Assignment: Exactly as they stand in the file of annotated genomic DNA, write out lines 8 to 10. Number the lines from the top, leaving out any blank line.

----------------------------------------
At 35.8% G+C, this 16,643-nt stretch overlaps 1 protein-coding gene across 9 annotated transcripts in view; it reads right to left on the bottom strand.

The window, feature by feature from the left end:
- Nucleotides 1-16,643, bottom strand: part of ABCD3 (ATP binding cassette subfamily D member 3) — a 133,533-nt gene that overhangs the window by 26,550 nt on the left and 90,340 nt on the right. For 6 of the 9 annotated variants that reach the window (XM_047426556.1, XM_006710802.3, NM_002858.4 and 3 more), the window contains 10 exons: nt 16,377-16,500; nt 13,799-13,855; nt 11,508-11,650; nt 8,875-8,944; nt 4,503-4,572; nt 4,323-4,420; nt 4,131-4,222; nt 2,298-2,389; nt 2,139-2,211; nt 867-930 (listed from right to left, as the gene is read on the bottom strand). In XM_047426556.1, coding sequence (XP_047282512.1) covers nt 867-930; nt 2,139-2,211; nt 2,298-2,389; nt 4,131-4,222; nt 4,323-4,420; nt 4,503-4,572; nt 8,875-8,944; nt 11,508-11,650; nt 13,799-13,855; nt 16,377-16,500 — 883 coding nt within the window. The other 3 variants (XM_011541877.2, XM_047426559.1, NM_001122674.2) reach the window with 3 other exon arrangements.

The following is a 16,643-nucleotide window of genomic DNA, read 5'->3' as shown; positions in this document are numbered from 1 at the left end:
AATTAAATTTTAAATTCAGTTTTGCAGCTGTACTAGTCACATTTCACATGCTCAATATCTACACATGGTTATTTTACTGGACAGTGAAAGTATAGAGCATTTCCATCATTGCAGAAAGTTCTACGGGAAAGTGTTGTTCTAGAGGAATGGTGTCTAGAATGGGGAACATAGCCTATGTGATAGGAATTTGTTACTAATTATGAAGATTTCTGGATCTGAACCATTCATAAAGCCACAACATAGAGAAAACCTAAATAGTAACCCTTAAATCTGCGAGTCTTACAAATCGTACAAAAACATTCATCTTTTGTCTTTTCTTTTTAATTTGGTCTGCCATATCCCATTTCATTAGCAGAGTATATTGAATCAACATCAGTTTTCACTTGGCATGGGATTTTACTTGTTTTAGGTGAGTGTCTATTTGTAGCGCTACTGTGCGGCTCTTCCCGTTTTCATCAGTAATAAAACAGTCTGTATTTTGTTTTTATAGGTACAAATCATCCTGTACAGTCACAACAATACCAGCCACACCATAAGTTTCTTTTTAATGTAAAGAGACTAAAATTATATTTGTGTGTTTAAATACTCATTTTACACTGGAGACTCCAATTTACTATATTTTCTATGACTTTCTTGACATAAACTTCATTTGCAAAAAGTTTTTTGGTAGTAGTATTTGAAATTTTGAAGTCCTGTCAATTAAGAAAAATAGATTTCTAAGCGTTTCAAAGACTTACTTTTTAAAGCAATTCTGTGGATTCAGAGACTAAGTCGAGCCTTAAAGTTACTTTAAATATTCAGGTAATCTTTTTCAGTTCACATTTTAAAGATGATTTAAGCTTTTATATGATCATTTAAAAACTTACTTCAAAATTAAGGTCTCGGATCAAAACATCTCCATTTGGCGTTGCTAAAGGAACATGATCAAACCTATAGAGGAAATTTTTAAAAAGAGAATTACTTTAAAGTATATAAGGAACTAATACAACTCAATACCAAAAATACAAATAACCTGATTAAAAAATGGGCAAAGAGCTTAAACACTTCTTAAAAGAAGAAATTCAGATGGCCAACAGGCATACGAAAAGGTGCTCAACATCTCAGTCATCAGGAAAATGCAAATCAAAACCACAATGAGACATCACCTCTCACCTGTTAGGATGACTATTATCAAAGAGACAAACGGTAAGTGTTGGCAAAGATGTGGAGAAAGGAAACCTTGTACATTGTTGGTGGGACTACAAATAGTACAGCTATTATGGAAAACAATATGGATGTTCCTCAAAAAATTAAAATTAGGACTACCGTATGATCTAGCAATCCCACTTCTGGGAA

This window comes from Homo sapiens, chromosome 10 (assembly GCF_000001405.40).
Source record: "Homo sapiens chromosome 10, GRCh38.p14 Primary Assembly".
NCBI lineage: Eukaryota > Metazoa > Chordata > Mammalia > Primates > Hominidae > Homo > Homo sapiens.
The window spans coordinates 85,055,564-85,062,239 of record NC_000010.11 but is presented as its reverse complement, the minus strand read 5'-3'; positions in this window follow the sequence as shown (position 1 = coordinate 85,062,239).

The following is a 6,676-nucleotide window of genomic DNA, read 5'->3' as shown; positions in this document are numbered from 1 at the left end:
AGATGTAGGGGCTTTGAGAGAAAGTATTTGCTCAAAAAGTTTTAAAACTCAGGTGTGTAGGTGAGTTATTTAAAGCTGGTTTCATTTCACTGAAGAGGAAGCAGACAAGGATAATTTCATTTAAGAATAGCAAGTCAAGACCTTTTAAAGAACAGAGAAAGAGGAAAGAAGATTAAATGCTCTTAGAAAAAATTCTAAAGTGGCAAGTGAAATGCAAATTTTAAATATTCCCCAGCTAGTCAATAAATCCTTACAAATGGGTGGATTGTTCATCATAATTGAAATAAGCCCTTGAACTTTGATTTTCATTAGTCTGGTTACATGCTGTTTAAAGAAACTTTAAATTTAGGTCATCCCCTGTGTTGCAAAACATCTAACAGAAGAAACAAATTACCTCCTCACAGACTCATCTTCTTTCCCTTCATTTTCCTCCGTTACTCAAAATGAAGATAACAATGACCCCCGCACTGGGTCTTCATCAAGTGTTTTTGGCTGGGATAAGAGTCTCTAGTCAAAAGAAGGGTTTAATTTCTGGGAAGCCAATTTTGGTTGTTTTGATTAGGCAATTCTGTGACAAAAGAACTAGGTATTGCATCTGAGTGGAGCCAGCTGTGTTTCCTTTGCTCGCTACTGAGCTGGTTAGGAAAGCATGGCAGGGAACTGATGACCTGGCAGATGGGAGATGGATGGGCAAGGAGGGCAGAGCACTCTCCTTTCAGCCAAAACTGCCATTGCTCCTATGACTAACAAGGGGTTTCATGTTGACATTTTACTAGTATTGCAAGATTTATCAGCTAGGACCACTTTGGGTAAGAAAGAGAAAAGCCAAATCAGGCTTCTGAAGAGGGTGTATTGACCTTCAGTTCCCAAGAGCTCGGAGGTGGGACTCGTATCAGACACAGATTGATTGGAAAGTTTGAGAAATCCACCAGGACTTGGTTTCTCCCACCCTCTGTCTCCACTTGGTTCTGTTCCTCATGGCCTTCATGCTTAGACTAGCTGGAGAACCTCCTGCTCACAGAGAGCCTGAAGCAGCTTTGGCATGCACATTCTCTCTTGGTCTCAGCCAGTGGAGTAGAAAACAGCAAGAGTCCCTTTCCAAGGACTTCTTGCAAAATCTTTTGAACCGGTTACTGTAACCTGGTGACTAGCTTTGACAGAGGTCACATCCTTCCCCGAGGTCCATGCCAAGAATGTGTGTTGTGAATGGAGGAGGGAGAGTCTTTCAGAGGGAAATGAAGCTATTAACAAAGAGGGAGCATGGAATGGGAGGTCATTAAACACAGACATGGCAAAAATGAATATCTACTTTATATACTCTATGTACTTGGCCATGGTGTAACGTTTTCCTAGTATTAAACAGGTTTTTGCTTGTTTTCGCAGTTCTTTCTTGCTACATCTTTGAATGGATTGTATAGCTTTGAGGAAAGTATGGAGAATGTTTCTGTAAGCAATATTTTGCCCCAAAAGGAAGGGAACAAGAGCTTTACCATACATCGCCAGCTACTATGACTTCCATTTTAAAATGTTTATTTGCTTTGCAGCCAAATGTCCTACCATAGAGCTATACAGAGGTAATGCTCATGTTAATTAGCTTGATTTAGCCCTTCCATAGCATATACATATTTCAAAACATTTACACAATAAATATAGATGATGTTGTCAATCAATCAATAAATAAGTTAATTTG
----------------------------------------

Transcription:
NCBI lineage: Eukaryota > Metazoa > Chordata > Mammalia > Primates > Hominidae > Homo > Homo sapiens.
The window spans coordinates 85,055,564-85,062,239 of record NC_000010.11 but is presented as its reverse complement, the minus strand read 5'-3'; positions in this window follow the sequence as shown (position 1 = coordinate 85,062,239).

The following is a 6,676-nucleotide window of genomic DNA, read 5'->3' as shown; positions in this document are numbered from 1 at the left end: